- Last Updated on Wednesday, 11 August 2010 05:00
- Published on Wednesday, 11 August 2010 05:00
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This past Saturday my friend, Susan Christopher, stopped by our antiques shop to show us a chair she was taking to the Wawaset Commemoration in King George on Sunday. It belongs to a friend of hers, from whom she got it on loan for the ceremony.
It is a typical late-nineteenth-century oak captain’s chair, and appears to have the original hand-caned seat. I examined it very closely, and could find no evidence that the caning ever had been replaced. The finish of the wood is original, and the chair is in pristine condition.
- Last Updated on Wednesday, 04 August 2010 05:00
- Published on Wednesday, 04 August 2010 05:00
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A gentleman in King George has inquired about his platform rocking chair, which has been in his family for several generations. He writes that he thinks the back is original, but that his father installed a plywood seat many years ago. He notes that the finish appears to be original. This chair dates from the late nineteenth or early twentieth century. Almost certainly, the wood is maple, and from the photographs the finish does seem to be original. I am doubtful that the back is original. A chair of this type should have a back and seat either of a form of hand-worked rattan or splits. Indeed, it cries out for their restoration.
- Last Updated on Wednesday, 28 July 2010 05:00
- Published on Wednesday, 28 July 2010 05:00
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Recently a young man bought this beer mug at an antique shop here in Virginia. It is a shade of medium green, with matte finish, and has a keg or barrel shape to it. On one side is embossed, "Happy Days Are Here Again", thereby helping us to date the piece quite accurately. It is in excellent condition, and bears the mark, "H" in a circle and the number 497.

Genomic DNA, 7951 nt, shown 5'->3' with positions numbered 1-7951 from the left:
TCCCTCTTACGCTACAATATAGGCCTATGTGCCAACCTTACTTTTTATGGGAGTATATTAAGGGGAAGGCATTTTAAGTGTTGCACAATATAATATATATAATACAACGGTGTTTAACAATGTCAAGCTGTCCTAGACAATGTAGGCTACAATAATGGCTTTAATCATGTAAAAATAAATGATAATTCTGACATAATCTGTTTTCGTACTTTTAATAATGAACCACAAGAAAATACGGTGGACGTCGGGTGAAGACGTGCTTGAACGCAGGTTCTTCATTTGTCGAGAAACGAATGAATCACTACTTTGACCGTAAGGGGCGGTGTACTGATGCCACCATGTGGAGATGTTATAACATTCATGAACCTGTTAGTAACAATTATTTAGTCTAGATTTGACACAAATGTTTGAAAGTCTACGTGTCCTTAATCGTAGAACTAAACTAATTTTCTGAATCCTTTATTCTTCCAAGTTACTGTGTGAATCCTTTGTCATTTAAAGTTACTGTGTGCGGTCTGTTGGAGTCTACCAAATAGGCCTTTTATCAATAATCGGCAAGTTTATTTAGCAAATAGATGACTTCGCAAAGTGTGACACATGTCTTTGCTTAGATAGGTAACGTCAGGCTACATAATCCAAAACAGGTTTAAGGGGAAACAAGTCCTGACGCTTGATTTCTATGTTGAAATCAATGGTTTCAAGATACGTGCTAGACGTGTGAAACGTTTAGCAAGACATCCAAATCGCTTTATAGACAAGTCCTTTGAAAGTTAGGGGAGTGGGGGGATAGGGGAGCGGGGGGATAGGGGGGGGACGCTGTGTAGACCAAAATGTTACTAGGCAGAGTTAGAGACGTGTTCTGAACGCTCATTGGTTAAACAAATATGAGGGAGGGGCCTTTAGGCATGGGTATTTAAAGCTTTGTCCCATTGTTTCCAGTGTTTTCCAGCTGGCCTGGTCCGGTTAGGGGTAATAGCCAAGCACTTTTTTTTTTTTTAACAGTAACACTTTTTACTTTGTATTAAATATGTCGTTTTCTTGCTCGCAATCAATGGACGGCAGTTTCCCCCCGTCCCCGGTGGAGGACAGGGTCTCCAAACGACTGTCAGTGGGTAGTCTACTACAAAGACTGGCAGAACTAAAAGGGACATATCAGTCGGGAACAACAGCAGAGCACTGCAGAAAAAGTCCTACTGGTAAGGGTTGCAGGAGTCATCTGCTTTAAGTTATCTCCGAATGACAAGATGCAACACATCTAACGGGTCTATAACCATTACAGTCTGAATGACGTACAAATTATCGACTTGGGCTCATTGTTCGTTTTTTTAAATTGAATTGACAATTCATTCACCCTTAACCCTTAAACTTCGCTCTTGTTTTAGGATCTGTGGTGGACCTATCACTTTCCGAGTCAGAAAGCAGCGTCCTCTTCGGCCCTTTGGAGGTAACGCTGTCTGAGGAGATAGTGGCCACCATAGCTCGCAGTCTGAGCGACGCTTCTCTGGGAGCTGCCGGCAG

This mug is easy to date. The song, "Happy Days Are Here Again", was Franklin Roosevelt's theme song for his 1936 re-election campaign. In all probability the mug was a campaign item. From the texture and color it fits with the manufacture of Hull Pottery in the 1930s.
- Last Updated on Wednesday, 21 July 2010 05:00
- Published on Wednesday, 21 July 2010 05:00
- Hits: 467
Last week my son and I visited Menokin, the Richmond County home site of Francis Lightfoot Lee, who with his brother, Richard Henry Lee, signed The Declaration of Independence. When I was a child the house was standing in a state of decline, but still with structural integrity. As recently as the late 1960s the walls and roof were in place, but then calamity struck, and the building collapsed.
Over the past 15 years the Menokin Foundation, which owns the house and 500 acres, has been laboring to restore the structure. A large metal roof now covers the surviving corner walls, chimneys and small bit of roofline that remains. Nearby a visitor center and conservation building are the sites of the ongoing efforts to piece this massive jigsaw puzzle back together. Assuredly, the project is the most elaborate restoration ever attempted in the Northern Neck.
Sarah Dillard Pope, the Executive Director of the Foundation, had sent me pictures of this small locket with a lady’s portrait on its face and a small fragment of hair inside. On our visit I was able to see the locket in person, and observe the exquisite detail of the portrait, which is either on ivory or porcelain. It has one slight chip to the left, but otherwise is in good condition.
- Last Updated on Saturday, 05 January 2013 19:02
- Published on Wednesday, 14 July 2010 05:00
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A gentleman from the lower Northern Neck has asked about this lemonade set that his mother bought many years ago. The set contains the lidded pitcher, and seven glasses, three of which have their original saucers. The latter are in cobalt blue and match the lid of the pitcher. The glasses and pitcher are a two-tone striped custard green shade. Unfortunately, several are missing, and three of the glasses have minor fleabite nicks on their rims.
This set is American, and probably dates from the interwar years, 1920–1940. I am virtually certain that originally it came from a factory in Ohio. The Buckeye State was the leader in producing fine glassware from the 19th century down until the latter half of the 20th century.
As to the city and factory, the possibility of identification becomes much more difficult. Without a bill of sale, a shipping invoice or an original box in which the set was packaged, specific attribution is almost impossible. Whichever factory produced this set